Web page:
I’ve been on the receiving end of some nice generosity from the GU company recently, so today’s post is partly a way for me to share the love with a couple of readers, and partly to see who pays attention to this place on the weekends.
Since the giveaway features two separate items, this post features two separate setups: one that’s something of a clarification, and another that’s a bit of a story.
First, the point of clarification: most of us who have done ultras for a number of years were used to seeing GU2O as the featured energy drink at race aid stations. It was also sold in packets and tubs at REI, and developed a loyal following among endurance athletes. So when it started disappearing from store shelves last year, there was a fair amount of “Hey – where’s the GU2O? And what’s this new stuff?” being asked amongst runners, cyclists and triathletes.
The answer is that nothing happened, really. GU2O was rebranded as GU Electrolyte Brew - GU Brew for short – and, according to the website, “retains all of the attributes of GU2O with a slight formulation tweak to improve performance.” It has a 2:1 ratio of maltodextrin to fructose, which effectively supplies working muscles with easily available fuel while stimulating the absorption of electrolytes and fluid from the stomach to promote sustained hydration.
What I liked most about GU2O was that its sweetness was extremely mild, making it easy to take for 6, 12, or 24 hours at a time when necessary. Drinks that are too sweet quickly become sickening, and mixes that taste like water eventually lose their appeal during long-duration activity. GU Brew maintains that just-right balance of sweetness that its predecessor possessed – so if you liked the old mix, you’ll like the new stuff as well.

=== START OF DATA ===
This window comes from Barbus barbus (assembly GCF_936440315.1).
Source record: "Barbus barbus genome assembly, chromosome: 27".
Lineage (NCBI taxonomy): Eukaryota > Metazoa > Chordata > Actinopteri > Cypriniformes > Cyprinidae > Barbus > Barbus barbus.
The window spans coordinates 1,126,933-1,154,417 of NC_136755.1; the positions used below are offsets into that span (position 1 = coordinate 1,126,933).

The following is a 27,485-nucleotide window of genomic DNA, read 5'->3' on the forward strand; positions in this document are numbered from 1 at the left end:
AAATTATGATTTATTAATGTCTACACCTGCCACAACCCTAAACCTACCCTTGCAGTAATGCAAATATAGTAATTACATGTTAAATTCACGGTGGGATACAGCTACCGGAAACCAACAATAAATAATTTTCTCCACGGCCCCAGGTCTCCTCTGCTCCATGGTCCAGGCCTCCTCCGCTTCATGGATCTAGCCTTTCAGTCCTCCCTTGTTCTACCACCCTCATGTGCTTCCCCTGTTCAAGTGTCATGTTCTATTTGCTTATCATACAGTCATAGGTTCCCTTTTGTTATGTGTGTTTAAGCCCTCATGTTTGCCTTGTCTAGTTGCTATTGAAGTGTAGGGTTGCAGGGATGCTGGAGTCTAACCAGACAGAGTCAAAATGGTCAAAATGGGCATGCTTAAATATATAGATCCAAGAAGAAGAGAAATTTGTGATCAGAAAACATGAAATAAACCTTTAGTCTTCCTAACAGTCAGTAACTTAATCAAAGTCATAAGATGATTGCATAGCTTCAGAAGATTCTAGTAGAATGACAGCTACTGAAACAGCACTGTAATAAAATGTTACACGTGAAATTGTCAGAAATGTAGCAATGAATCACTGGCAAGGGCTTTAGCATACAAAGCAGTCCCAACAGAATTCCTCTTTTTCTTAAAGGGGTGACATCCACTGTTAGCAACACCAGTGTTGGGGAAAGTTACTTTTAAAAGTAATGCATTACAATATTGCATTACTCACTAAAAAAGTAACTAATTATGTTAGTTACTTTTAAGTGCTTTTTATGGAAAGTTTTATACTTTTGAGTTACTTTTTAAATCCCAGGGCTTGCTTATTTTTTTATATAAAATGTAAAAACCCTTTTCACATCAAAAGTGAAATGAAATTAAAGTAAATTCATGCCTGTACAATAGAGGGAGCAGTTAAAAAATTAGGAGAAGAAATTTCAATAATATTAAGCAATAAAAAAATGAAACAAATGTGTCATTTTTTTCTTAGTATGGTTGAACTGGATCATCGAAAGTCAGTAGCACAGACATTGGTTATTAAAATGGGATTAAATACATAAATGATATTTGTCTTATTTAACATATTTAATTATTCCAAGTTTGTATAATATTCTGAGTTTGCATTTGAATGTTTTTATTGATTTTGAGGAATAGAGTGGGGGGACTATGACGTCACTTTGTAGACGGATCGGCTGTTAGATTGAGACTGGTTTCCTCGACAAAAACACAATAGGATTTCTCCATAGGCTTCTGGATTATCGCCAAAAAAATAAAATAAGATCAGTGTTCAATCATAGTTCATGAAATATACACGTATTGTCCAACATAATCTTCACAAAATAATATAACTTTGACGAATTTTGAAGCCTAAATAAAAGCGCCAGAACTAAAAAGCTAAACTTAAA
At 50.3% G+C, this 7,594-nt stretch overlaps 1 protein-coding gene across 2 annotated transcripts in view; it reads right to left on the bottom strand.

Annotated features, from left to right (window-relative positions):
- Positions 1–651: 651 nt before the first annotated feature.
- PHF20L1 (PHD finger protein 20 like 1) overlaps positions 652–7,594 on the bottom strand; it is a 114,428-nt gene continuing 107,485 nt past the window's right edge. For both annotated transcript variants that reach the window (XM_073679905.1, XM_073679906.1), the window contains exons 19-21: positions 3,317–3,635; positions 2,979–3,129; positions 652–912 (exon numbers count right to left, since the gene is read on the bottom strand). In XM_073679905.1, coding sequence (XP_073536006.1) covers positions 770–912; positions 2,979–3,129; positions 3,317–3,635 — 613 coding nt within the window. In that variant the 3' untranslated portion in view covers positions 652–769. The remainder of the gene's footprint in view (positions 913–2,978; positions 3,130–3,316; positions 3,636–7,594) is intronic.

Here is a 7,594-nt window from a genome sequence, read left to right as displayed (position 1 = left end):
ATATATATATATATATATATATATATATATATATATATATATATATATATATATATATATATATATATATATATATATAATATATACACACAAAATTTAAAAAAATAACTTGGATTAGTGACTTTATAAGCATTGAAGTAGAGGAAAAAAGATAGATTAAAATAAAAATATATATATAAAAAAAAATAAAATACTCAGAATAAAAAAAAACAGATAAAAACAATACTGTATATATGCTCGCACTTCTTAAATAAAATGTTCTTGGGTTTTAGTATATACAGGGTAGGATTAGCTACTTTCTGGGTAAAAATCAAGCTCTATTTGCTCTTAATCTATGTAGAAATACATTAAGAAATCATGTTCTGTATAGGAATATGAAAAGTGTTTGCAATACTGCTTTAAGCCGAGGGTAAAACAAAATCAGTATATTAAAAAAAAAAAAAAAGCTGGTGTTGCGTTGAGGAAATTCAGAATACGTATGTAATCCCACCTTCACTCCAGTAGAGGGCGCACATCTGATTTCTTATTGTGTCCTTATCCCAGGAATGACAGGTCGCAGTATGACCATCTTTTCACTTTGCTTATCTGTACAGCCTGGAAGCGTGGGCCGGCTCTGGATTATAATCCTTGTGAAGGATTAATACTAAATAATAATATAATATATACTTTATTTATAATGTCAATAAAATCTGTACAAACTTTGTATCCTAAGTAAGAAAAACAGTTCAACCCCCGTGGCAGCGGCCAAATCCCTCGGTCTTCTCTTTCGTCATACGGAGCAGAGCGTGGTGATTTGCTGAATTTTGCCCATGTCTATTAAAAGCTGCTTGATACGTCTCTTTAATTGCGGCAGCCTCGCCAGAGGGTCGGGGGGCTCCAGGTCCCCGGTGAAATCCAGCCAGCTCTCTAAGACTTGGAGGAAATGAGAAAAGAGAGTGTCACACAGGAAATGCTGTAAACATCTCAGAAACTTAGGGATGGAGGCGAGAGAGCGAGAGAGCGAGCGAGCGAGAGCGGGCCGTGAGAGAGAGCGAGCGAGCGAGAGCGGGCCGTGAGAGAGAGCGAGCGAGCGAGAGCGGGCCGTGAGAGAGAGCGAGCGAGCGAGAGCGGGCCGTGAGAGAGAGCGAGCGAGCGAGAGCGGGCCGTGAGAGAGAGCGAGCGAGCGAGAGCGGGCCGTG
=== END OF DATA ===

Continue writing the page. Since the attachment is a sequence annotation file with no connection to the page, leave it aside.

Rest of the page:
One sad note is that my favorite TangoMango flavor didn’t make the transition from 2-Oh to Brew, so that was kind of a bummer. It’s been replaced by Blueberry Pomegranate, which is pretty nice as well, but it sure doesn’t taste like mangoes. The other three Brew flavors are the same as the earlier version, and if you win the giveaway, you’ll get a sample packet of all four varieties to test for yourself.
And now for my little story …
There was a time almost 20 years ago when I got hooked on long-distance cycling. I lived in North Carolina at the time, and there wasn’t a better way to spend a sweltering summer afternoon than cruising along some bucolic country road (there were lots to choose from), being cooled by a steady breeze that was faintly but sweetly laced with the aroma of tobacco leaves from nearby fields (lots of those, too) until the sun faded enough to make lounging around the home patio a little more tolerable.
Of course, long days in the saddle still required some caloric intake - but in those days my friends and I were living on starving grad student rations, and we weren’t exactly what you’d call sophisticated. So instead of spending our money on cases of energy gels from our local bike shop, we made a habit of pocketing those little jam and jelly packets they have on top of the tables at Denny’s and Waffle House to use as quick sugar fixes on our bike rides. (Classy, huh?)
Over time, we became experts at precisely what kind of fruit toppings to smuggle. We learned to bypass the fruit-juice laden jellies in favor of the real fruit pulp found in jam; we found that berry flavors complemented water or Gatorade better than grape jam or orange marmalade; and I soon decided that blackberry was probably my favorite berry of all.